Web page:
Mell was followed by First Ward alderman Jesse Granato, who's not running for anything but "just wanted to come out here and say hello," and a half dozen or so judicial candidates. "My very first boyfriend owned a Harley," said circuit court hopeful Domenica Ann Stephenson, to whoops of approval. "And I've always had a soft spot in my heart for motorcycle riders. I can't give a position on some of the issues that face you, but I can tell you that my bad hair day today is nothing compared to the bad hair days I had when I dated him."

"Before I let my class-M motorcycle license lapse," said Michael Clancy, an assistant state's attorney also running for the circuit court bench, "back when I used to have hair, I enjoyed the wind blowing through it. So that's the way I feel about your position. I appreciate your support."

"At the risk of sounding like I'm bragging," said Cowboy, a member who sat on the ABATE board for many years, "ABATE of Chicago is known worldwide as the most politically powerful motorcyclists' rights organization in the world." In 1998, after Fifth Ward alderman Barbara Holt and seven other lakefront aldermen tried--not for the first time--to get motorcycles banned from Lake Shore Drive, ABATE of Chicago sent a delegation to Washington. They pushed for the inclusion of Section 1206--which prohibits a state or municipality from barring motorcycles from any federally funded highway--in the Federal Transit Act. Lake Shore Drive, which is part of U.S. 41, remains open to motorcyclists, and in 1999, with the endorsement of ABATE of Chicago, Leslie Hairston took Holt's seat on the City Council. The group's other legislative coups include securing funding for motorcycle safety programs and defeating numerous helmet bills.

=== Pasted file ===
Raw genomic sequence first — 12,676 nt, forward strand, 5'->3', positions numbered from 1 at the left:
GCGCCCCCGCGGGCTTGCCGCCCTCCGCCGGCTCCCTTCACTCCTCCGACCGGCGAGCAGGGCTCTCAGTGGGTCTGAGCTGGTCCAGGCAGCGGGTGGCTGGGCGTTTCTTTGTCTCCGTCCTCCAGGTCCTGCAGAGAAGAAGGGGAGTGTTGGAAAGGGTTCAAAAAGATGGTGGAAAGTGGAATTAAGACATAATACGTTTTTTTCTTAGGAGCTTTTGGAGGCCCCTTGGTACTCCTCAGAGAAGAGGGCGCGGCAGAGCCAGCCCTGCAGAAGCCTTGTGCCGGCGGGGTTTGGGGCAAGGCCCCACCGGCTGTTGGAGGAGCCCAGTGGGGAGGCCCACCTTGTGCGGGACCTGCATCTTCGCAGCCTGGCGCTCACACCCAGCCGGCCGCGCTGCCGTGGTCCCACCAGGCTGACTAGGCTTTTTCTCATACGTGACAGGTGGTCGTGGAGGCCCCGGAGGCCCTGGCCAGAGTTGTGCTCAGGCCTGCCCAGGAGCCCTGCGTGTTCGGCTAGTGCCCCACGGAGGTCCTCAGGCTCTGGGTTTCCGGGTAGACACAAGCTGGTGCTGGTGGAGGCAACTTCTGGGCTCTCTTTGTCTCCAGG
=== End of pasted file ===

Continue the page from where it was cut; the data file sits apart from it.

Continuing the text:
"We definitely put a serious amount of our energy into the political process," Cowboy said. "Because we feel that that is one of the best ways to ensure our right to ride." Other hot-button issues include proposed federal regulations limiting what motorcyclists can wear on the road (to "bright orange Kevlar nylon jumpsuits," in Nagy's words) and President Clinton's 1996 amendment to the Health Insurance Portability and Accountability Act, which allows insurance companies to exclude boaters, skiers, and people who ride snowmobiles, ATVs, horses, and motorcycles from continued medical coverage when they change carriers. "I could ride with a variety of restrictions put on me," says Nagy. "But there's no way I can ride without major medical insurance."